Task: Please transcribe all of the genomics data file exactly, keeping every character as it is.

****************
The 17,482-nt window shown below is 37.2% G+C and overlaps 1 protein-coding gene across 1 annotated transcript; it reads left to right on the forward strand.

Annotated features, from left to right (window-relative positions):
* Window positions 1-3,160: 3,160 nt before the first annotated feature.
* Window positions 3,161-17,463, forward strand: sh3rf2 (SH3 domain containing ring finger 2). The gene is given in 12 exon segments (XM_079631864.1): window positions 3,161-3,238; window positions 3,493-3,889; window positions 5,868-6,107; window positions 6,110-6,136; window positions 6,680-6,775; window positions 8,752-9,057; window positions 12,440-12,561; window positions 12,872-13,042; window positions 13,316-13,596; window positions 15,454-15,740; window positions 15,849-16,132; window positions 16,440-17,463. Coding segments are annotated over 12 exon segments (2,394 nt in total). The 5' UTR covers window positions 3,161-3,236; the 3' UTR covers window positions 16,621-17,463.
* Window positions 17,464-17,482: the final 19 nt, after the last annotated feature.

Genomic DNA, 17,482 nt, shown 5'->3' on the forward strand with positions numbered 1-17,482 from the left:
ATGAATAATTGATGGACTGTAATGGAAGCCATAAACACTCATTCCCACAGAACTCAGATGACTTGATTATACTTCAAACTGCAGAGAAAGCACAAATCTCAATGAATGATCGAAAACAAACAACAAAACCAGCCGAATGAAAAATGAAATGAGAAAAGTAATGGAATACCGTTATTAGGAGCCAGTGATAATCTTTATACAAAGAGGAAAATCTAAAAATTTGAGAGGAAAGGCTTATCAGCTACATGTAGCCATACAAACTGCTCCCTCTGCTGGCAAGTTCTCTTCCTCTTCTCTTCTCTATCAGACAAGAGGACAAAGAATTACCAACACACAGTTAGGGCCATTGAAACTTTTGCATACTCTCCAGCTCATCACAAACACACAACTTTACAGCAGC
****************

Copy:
The 17,482-nt window shown below is 37.2% G+C and overlaps 1 protein-coding gene across 1 annotated transcript; it reads left to right on the forward strand.

Annotated features, from left to right (window-relative positions):
* Window positions 1-3,160: 3,160 nt before the first annotated feature.
* Window positions 3,161-17,463, forward strand: sh3rf2 (SH3 domain containing ring finger 2). The gene is given in 12 exon segments (XM_079631864.1): window positions 3,161-3,238; window positions 3,493-3,889; window positions 5,868-6,107; window positions 6,110-6,136; window positions 6,680-6,775; window positions 8,752-9,057; window positions 12,440-12,561; window positions 12,872-13,042; window positions 13,316-13,596; window positions 15,454-15,740; window positions 15,849-16,132; window positions 16,440-17,463. Coding segments are annotated over 12 exon segments (2,394 nt in total). The 5' UTR covers window positions 3,161-3,236; the 3' UTR covers window positions 16,621-17,463.
* Window positions 17,464-17,482: the final 19 nt, after the last annotated feature.

Genomic DNA, 17,482 nt, shown 5'->3' on the forward strand with positions numbered 1-17,482 from the left:
ATGAATAATTGATGGACTGTAATGGAAGCCATAAACACTCATTCCCACAGAACTCAGATGACTTGATTATACTTCAAACTGCAGAGAAAGCACAAATCTCAATGAATGATCGAAAACAAACAACAAAACCAGCCGAATGAAAAATGAAATGAGAAAAGTAATGGAATACCGTTATTAGGAGCCAGTGATAATCTTTATACAAAGAGGAAAATCTAAAAATTTGAGAGGAAAGGCTTATCAGCTACATGTAGCCATACAAACTGCTCCCTCTGCTGGCAAGTTCTCTTCCTCTTCTCTTCTCTATCAGACAAGAGGACAAAGAATTACCAACACACAGTTAGGGCCATTGAAACTTTTGCATACTCTCCAGCTCATCACAAACACACAACTTTACAGCAGC